SAMR Releases Legislative Work Plan for 2020

On 26 March 2020, SAMR released its Legislative Work Plan for 2020 (“2020 Legislative Plan”) 国家市场监督管理总局2020 年立法工作计划. In 2020, 7 draft laws and administrative regulations行政法规, including the Amendment to the Detailed Rules for the Implementation of the Patent Law and the Amendment to the Anti-Monopoly Law, will be proposed for deliberation to the Ministry of Justice. Additionally, 48 administrative rules部门规章 will be formulated or amended.

SAMR’s practice is to designate one or two SAMR bureaus/departments with primary drafting responsibility for these projects. This is likely the second time that a yearly legislative work plan was publicly released since SMAR was organized in 2018. The prior legislative work plan is here.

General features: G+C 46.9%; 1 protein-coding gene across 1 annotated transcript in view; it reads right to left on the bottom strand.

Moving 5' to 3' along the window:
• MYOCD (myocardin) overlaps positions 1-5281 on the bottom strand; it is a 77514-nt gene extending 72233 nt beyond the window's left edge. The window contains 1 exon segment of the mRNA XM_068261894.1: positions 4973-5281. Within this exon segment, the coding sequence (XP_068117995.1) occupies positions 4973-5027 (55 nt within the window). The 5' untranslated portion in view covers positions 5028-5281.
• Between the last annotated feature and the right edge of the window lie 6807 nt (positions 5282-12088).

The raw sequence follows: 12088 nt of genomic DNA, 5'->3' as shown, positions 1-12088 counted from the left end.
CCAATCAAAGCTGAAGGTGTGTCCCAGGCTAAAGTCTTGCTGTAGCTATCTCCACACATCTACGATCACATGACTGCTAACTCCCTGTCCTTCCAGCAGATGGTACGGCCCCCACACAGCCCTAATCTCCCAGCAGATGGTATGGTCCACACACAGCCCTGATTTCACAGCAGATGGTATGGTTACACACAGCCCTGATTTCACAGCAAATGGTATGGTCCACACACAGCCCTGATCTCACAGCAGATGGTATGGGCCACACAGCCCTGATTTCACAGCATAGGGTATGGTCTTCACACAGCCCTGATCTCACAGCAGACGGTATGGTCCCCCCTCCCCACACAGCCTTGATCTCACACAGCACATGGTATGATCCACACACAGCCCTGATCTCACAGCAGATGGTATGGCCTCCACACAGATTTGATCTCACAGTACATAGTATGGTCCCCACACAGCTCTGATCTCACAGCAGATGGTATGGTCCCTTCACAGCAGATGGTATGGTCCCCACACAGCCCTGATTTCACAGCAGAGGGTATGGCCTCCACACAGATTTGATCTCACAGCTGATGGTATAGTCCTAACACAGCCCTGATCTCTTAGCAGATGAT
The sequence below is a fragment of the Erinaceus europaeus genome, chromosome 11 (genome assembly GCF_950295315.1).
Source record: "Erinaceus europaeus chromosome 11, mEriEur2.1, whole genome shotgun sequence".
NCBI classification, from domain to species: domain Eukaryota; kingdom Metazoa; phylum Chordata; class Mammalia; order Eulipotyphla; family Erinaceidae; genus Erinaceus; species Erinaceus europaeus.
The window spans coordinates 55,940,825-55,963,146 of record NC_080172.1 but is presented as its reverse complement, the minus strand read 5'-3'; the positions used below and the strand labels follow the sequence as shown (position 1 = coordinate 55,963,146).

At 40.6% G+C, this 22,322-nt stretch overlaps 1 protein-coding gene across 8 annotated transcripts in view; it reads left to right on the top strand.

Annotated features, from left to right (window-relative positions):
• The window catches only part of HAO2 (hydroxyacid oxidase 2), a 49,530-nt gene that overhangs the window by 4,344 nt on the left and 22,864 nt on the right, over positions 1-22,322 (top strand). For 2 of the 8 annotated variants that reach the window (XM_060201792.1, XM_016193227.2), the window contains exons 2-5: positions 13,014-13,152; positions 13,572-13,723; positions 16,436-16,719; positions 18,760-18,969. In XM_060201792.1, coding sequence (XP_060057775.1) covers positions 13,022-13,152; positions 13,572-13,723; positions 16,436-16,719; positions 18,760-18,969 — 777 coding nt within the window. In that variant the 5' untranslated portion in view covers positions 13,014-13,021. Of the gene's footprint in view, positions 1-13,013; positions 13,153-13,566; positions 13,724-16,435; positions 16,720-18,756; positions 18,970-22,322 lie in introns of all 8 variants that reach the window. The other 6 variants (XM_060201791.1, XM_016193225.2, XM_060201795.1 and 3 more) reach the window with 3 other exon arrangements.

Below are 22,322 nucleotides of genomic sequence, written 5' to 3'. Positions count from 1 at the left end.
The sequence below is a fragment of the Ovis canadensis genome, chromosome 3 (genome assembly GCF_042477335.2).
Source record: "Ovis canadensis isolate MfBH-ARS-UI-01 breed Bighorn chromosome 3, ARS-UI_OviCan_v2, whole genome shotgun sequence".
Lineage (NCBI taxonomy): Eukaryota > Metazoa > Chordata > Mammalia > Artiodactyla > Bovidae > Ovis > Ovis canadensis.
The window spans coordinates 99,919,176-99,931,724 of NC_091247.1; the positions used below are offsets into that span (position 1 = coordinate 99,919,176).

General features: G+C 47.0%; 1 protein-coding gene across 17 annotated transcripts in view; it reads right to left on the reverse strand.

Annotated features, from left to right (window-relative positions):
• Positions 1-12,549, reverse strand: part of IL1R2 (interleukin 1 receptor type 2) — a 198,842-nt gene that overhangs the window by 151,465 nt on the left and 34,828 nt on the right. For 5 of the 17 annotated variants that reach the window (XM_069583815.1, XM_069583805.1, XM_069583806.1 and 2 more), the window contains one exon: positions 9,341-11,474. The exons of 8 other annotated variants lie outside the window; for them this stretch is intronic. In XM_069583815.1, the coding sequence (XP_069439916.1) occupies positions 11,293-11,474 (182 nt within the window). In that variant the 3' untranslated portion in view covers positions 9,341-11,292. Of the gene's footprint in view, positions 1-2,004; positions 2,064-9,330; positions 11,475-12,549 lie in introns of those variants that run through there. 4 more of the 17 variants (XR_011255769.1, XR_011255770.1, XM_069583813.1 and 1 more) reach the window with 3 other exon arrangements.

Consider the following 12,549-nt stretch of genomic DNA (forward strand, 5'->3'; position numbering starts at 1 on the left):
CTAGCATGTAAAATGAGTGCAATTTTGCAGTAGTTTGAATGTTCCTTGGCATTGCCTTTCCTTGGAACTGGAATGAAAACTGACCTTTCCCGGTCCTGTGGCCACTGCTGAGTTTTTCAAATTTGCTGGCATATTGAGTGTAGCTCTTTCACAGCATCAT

The Class I Projects of administrative rules shall be submitted for legal review by June 30, 2020,  and completed by the end of the year. The 2020 Legislative Plan does not give a specific deadline for the 7 laws and administrative regulations, as well as the Class II Projects of administrative rules. It simply states that these categories shall be submitted for review on time, ensuring high-quality and efficiency (“部门规章第二类项目以及法律、行政法规,要确保高质高效推进,按期送审”).

IP-related projects, drafting departments, and some brief comments follow below:

Laws and Administrative Regulations: